1. Mother: Why did you get a sticker?
M:Because I knew why the        (M, 6;8.7)
polaar-rebane-’s kõht is valge.
Arctic-fox.nom(Est) -gen(Eng)2stomach  white 
One striking point about (1) is the form of the noun rebane ‘fox.nom’, inflected with an English possessive affix. In the genitive, this noun undergoes a stem change to rebase rather than receiving an affix. The child learned the phrase polaar-rebase kõht ‘Arctic fox’s stomach’ in Estonian (as attested when repeating the event in Estonian to her father). Yet the NP may not be stored as a multiword unit, and when retrieving the lexemes from Estonian, M reformulated the NP according to the morphosyntactic frame provided by English, removing the Estonian genitive marker to embed an uninflected, nominative noun stem. This demonstrates the power of the MLF model. The question of stem changes is revisited in Section 3.2. First, the next section turns to examples which do not conform as well as (1) to the MLF model’s predictions.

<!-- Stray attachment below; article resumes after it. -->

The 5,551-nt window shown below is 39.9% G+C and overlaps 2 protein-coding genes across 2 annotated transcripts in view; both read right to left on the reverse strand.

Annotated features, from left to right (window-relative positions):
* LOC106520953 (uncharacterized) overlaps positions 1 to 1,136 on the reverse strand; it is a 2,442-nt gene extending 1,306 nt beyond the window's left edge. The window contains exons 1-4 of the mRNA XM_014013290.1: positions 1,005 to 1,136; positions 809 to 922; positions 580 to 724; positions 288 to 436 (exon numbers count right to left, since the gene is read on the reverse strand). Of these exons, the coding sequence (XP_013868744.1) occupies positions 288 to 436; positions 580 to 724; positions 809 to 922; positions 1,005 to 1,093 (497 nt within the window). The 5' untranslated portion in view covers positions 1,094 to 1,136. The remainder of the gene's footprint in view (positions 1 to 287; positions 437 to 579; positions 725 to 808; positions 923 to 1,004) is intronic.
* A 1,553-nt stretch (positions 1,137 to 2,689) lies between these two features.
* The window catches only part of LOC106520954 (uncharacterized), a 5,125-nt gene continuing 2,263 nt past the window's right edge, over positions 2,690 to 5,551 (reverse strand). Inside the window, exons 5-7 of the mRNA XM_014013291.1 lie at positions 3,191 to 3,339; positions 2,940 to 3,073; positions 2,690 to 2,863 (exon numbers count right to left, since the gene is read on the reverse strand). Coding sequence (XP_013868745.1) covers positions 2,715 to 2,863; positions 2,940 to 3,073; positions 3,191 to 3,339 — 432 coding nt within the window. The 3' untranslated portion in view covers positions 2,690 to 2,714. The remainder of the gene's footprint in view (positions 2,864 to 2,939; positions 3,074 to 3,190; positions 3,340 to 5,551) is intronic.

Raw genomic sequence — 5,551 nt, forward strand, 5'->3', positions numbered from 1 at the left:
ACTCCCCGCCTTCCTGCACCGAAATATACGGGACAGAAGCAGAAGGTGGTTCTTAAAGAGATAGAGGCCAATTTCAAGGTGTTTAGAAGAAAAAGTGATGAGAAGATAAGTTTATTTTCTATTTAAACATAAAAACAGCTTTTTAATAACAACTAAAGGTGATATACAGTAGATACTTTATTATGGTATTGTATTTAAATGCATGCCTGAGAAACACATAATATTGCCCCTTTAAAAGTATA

3.1. The System Morpheme Principle

The child code-switching data under investigation here show much variability, both within one child’s utterances and across individuals. In example (2), the ML, unarguably English, would leave the noun unmarked (‘winter things’ rather than ‘winter’s things’). If the noun is analysed as a compound, then the first noun in English may be analysed as a stem. Estonian uses genitive case for the first element, hence the genitive inserted form: this can be analysed as an EL island, meaning a phrase-level constituent bearing EL morphology, but placed in a position following ML structural conditions. Yet if the speaker were to seek a stem, then the nominative form talv seems just as amenable to insertion. Stem changes in the paradigm are likely to also affect the storage and retrieval of the forms, making ready-inflected forms more easily retrieved than stems in certain contexts. Particularly for children, with still developing, tenuous grammatical knowledge, switching cases may be more effortful, and inflected forms easier to code-switch. This example does not flout predictions, but demonstrates the interaction of languages even in a single embedded lexeme.